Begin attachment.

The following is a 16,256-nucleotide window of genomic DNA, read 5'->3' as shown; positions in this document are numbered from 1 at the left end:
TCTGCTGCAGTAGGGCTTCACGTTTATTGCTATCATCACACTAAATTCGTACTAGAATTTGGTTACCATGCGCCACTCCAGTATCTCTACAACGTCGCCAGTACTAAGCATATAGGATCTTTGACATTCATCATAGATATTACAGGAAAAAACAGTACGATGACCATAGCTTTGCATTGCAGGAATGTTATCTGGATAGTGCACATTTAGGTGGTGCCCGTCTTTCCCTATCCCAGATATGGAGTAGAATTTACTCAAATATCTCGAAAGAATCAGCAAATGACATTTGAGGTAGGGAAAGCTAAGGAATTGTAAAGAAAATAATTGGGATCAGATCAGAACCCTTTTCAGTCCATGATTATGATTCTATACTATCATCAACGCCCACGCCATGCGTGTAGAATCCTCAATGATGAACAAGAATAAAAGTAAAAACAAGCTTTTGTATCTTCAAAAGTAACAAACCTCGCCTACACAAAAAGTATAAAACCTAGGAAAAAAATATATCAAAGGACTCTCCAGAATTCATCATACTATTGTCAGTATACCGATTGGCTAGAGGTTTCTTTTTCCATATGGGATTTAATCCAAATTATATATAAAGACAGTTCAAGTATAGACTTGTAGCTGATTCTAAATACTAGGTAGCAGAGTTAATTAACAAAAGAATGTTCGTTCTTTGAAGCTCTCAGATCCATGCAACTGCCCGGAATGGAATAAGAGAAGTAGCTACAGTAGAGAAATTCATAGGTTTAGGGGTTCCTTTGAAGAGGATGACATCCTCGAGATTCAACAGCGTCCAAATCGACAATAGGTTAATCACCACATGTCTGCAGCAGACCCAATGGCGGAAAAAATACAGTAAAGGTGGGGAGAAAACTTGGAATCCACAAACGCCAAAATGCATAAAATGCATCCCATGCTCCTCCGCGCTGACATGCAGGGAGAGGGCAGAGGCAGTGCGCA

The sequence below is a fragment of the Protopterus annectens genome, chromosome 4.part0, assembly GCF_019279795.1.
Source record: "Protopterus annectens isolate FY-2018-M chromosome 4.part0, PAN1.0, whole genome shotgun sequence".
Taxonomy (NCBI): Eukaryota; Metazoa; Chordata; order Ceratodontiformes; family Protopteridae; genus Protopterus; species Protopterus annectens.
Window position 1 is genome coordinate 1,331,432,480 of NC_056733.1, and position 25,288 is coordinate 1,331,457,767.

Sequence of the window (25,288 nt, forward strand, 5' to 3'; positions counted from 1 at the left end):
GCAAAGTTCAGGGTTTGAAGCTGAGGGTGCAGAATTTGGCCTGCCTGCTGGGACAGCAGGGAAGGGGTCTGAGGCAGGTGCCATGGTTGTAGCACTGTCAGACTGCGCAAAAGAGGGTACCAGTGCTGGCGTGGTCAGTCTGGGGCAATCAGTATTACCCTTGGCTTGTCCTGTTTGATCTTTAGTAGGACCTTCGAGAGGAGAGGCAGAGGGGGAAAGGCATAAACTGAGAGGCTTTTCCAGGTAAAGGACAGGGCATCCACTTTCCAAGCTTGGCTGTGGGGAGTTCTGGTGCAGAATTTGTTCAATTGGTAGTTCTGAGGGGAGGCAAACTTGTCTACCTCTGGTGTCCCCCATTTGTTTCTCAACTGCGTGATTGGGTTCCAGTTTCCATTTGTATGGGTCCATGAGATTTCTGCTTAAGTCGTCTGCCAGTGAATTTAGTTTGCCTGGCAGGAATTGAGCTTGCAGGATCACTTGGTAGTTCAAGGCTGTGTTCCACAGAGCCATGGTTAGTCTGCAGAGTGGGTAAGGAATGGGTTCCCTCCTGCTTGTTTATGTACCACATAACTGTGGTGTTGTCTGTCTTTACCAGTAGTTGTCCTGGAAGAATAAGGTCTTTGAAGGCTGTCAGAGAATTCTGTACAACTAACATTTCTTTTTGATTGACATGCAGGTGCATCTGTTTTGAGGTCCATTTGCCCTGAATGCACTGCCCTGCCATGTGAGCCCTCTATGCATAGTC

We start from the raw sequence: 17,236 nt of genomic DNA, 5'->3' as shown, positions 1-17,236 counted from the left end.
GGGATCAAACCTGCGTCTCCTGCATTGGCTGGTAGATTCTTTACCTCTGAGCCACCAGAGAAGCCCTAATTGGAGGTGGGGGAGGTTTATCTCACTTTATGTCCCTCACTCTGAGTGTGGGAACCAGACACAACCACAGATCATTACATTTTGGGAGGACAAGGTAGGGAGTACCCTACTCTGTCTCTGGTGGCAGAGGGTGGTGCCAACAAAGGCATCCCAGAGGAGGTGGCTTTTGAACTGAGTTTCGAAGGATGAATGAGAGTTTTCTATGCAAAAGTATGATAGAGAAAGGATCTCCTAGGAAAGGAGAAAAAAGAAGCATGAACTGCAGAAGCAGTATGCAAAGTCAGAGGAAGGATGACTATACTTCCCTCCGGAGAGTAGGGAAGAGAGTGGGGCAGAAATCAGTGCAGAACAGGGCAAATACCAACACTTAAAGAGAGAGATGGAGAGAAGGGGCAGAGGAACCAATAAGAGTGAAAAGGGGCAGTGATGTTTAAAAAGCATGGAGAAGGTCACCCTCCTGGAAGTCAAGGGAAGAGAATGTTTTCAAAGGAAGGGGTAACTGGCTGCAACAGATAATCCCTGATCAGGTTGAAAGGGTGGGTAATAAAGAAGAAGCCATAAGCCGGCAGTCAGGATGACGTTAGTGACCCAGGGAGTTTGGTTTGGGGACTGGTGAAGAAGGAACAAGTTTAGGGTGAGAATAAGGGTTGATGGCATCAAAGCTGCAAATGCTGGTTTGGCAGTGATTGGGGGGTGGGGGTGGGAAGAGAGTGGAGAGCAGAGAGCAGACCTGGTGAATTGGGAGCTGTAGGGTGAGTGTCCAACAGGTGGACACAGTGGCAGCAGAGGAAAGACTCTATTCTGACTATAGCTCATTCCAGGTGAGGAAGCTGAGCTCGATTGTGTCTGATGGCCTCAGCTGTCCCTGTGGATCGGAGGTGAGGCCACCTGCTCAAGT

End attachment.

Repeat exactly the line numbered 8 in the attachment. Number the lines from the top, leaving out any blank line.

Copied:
GCAAAGTTCAGGGTTTGAAGCTGAGGGTGCAGAATTTGGCCTGCCTGCTGGGACAGCAGGGAAGGGGTCTGAGGCAGGTGCCATGGTTGTAGCACTGTCAGACTGCGCAAAAGAGGGTACCAGTGCTGGCGTGGTCAGTCTGGGGCAATCAGTATTACCCTTGGCTTGTCCTGTTTGATCTTTAGTAGGACCTTCGAGAGGAGAGGCAGAGGGGGAAAGGCATAAACTGAGAGGCTTTTCCAGGTAAAGGACAGGGCATCCACTTTCCAAGCTTGGCTGTGGGGAGTTCTGGTGCAGAATTTGTTCAATTGGTAGTTCTGAGGGGAGGCAAACTTGTCTACCTCTGGTGTCCCCCATTTGTTTCTCAACTGCGTGATTGGGTTCCAGTTTCCATTTGTATGGGTCCATGAGATTTCTGCTTAAGTCGTCTGCCAGTGAATTTAGTTTGCCTGGCAGGAATTGAGCTTGCAGGATCACTTGGTAGTTCAAGGCTGTGTTCCACAGAGCCATGGTTAGTCTGCAGAGTGGGTAAGGAATGGGTTCCCTCCTGCTTGTTTATGTACCACATAACTGTGGTGTTGTCTGTCTTTACCAGTAGTTGTCCTGGAAGAATAAGGTCTTTGAAGGCTGTCAGAGAATTCTGTACAACTAACATTTCTTTTTGATTGACATGCAGGTGCATCTGTTTTGAGGTCCATTTGCCCTGAATGCACTGCCCTGCCATGTGAGCCCTCTATGCATAGTC